David Fontana Tribute
I have joined in with much anticipation to the 9/11 tribute site 2,996: A Tribute to the Victims of 9/11 . I have been assigned to honor the memory of David Fontana, firefighter, New York City Fire Department. I live in NYC but did not know him. I feel a loss that I never met him. I defer to the words of legacy.com which talks about him here. Here are some comments honoring David, many of whom knew him well.
His wife, Marian, penned a critically acclaimed work in tribute to him entitled A Widow's Walk, a Memoir of 9/11.
From the New York Times:
The memorial for Dave Fontana is scheduled for Oct. 17, which would have been his 38th birthday. He died at the World Trade Center on Sept. 11, on his eighth wedding anniversary.Mr. Fontana was a firefighter with the elite Squad 1 unit, stationed in Park Slope, Brooklyn, where he lived with his wife, Marian, and 5-year-old son, Aidan. Neighbors were shocked by the news that 12 men from the small firehouse on Union Street had died, but they took his loss especially hard. Dave Fontana was a man's man. He volunteered his time for the Boy Scouts. He read to children. He worked tirelessly to find the names of firefighters who had fallen in World War II so that dedication plaques could be hung in the firehouses where they had served.A trained sculptor, Mr. Fontana was known for the elaborate Halloween costumes he and his son wore in the annual neighborhood parade. "You know Dave Fontana?" Aidan asked the other day. "I love Dave Fontana." Profile published in THE NEW YORK TIMES on October 6, 2001.
NEW YORK CITY - FDNY colleagues found the body of Marian Fontana's firefighter husband, David, deep in the rubble that was the north tower just two weeks ago. It was a poignant compensation for Fontana, who lost her husband on Sept. 11 - the day of their eighth wedding anniversary - and who heads up the campaign on behalf of WTC victims' widows to keep the search for bodies going at Ground Zero. "People thought we were operating on false hope, but I just knew that it wasn't so," said Fontana, 35, of Brooklyn. "I wanted my husband to be found by one of his brothers, not by some Dumpster." As president of the 9/11 Widows and Victims' Families Association, Fontana is one of the many victims of Sept. 11 who have channeled their anguish into activism on behalf of their lost loved ones. Thanks to Fontana's efforts, there's a new, powerful political voice in the city - but nothing makes up for losing the man she'd love since she was 18. The sun sets over the New York skyline as clean up and recovery efforts continue at the site of the World Trade Center disaster, Tuesday, Dec. 18, 2001, in New York.
For her, Christmas won't be about eggnog and sing-alongs this year. "For me, there will be no holiday. I'm just going through the motions for my son," she said. And every day, there's the memory of an eight-year milestone missed. If Sept. 11 had worked out the way she and David, 38, had planned, they would have celebrated their anniversary at the Central Park Boathouse and at the Whitney Museum. And they almost did. A little before 9 a.m., David called to say he had just finished his 24-hour shift at Brooklyn's Squad 1. "I'll meet you in 10 minutes," he said.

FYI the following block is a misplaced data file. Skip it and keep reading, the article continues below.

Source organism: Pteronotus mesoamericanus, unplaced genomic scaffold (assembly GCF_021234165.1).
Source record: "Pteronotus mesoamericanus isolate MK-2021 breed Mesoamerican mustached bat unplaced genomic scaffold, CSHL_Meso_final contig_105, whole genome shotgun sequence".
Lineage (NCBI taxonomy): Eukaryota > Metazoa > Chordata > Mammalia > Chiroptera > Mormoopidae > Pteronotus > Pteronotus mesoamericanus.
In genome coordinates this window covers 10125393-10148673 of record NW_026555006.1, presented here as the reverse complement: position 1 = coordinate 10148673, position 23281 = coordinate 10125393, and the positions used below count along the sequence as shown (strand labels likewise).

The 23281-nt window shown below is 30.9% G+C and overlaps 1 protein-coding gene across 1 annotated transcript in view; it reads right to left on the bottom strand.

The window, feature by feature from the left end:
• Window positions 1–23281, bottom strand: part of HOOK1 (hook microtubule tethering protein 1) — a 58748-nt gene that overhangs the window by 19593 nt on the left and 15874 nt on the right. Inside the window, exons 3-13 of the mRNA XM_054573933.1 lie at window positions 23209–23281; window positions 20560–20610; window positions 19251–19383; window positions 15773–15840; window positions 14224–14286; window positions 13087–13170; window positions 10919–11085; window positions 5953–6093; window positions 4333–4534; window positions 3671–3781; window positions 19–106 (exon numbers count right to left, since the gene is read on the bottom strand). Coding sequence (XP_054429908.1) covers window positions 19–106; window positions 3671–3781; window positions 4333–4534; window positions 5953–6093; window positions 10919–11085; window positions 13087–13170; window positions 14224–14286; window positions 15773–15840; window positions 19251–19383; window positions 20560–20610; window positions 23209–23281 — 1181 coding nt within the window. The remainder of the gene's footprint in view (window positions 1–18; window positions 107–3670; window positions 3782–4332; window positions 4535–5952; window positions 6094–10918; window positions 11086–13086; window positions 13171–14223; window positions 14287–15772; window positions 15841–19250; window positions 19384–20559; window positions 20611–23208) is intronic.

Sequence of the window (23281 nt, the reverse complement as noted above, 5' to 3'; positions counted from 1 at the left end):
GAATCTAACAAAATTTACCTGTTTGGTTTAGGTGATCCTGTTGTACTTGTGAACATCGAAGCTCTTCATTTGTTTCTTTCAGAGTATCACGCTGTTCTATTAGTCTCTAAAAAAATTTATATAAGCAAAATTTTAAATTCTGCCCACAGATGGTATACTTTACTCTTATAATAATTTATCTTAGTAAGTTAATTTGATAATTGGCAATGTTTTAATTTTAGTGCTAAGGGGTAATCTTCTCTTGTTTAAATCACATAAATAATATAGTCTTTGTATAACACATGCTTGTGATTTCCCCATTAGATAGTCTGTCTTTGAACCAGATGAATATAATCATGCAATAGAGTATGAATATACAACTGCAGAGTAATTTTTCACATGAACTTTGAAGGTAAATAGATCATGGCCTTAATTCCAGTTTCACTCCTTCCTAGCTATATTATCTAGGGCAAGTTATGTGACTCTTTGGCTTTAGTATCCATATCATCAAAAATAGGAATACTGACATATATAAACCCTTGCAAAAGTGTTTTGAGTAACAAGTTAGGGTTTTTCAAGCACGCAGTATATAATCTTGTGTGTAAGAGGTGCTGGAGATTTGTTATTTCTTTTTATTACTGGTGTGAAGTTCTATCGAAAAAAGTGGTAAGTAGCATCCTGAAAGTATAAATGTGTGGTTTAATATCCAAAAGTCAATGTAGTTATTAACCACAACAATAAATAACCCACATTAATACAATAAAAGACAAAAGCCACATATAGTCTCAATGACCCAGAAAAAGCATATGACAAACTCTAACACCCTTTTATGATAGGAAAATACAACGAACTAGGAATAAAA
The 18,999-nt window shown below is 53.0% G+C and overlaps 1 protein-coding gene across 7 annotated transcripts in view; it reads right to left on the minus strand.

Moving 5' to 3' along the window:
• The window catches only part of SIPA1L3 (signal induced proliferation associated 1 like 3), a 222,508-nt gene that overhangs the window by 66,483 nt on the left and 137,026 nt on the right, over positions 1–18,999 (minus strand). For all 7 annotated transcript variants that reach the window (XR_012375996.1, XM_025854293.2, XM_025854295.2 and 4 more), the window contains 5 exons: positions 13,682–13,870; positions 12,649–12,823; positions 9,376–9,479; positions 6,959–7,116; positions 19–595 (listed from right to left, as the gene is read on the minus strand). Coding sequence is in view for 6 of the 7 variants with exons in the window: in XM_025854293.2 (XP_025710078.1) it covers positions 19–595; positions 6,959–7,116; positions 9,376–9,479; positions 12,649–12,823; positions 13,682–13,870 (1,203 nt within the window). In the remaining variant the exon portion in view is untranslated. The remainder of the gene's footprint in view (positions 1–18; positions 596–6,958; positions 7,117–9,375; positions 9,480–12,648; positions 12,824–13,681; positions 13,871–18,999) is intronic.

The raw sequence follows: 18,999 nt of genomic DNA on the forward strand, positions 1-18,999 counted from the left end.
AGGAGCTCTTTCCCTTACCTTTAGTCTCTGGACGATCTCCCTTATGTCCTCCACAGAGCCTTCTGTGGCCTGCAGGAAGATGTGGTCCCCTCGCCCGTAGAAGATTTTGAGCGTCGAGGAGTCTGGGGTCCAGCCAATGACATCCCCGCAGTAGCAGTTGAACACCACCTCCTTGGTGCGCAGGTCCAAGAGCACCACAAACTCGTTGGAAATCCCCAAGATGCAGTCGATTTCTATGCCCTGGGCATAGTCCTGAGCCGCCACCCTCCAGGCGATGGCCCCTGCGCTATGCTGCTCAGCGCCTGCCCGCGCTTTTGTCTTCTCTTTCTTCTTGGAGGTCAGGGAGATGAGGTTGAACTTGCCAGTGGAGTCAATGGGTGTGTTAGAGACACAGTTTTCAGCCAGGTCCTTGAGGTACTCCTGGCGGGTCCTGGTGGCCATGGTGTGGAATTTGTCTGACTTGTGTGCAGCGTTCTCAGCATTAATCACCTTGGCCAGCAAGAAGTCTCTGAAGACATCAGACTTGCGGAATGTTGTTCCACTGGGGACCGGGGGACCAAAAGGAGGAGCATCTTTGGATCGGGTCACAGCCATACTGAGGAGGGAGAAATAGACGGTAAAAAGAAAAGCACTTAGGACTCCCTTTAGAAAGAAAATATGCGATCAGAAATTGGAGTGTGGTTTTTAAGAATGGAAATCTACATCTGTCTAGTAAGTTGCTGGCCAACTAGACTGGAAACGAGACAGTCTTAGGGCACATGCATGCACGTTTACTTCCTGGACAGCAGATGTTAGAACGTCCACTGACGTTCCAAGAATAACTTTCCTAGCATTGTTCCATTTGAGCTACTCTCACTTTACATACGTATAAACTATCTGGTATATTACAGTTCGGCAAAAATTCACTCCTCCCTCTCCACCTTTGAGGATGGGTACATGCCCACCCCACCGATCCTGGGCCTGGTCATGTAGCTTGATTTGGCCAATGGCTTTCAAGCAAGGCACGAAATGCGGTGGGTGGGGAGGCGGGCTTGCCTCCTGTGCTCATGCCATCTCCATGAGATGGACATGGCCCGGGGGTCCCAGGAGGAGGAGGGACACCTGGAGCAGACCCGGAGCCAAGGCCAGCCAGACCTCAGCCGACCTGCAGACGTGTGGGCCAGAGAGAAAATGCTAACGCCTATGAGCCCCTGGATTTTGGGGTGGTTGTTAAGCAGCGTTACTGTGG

David Fontana, 37, firefighter, accomplished artist, sculptor Date of Death 9/11/2001 Monday, 10/08/2001 Firefighter David Fontana, 37, of Park Slope, Brooklyn, and his wife, the former Marian Goldstein, would have celebrated their eighth wedding anniversary on the afternoon of Sept. 11, the day of the attack on the World Trade Center. Mr. Fontana, who had just completed a 24-hour shift in his Brooklyn firehouse with Squad 1, apparently raced to the scene of the tragedy. He has been missing since. Born and raised in Westbury, L.I., Mr. Fontana moved to Park Slope with his wife, a lifelong West Brighton resident, when they married. Mr. Fontana met his future bride while he was a student at the C.W. Post campus of Long Island University, Brookville, L.I., where he earned a fine arts degree in sculpture. He later became a set designer for Sarah Lawrence College, Bronxville, N.Y., in order to be closer to her while she pursued her education. He was intensely involved in the Staten Island arts community, and spent several days here each week, working on his art. Mr. Fontana recently completed an installation, a work combining painting and sculpture, in the Newhouse Galleries at Snug Harbor Cultural Center, Livingston, with his mother-in-law, Joyce Malerba-Goldstein. The work will be exhibited in the fall. Previously, he had designed the set for "The Glove Connection," a play by his sister-in-law, Leah Gray, which was performed at Snug Harbor in 1994. Mr. Fontana was also an amateur historian, and spent five years researching firefighters who died in World War II. As a rescue worker, he participated in flood relief work in Texas and rescues in the aftermath of a California earthquake. Mr. Fontana shared a love of rock climbing with his 18-year-old brother-in-law, Luke. "He was one of the most talented and unpretentious people I have ever met," said Mrs. Malerba-Goldstein. In addition to his wife, Marian, surviving are his 5-year-old son, Aidan; his mother, Antonia Fontana; his four brothers, Brian, Dennis, Hank, and Edward, and his two sisters, Ellen Fontana and Victoria Johnson. There will be a memorial service Oct. 17 at noon in St. Francis Xavier R.C. Church, Brooklyn.
Rest in peace David Fontana. The world is a better place because you were a part of it.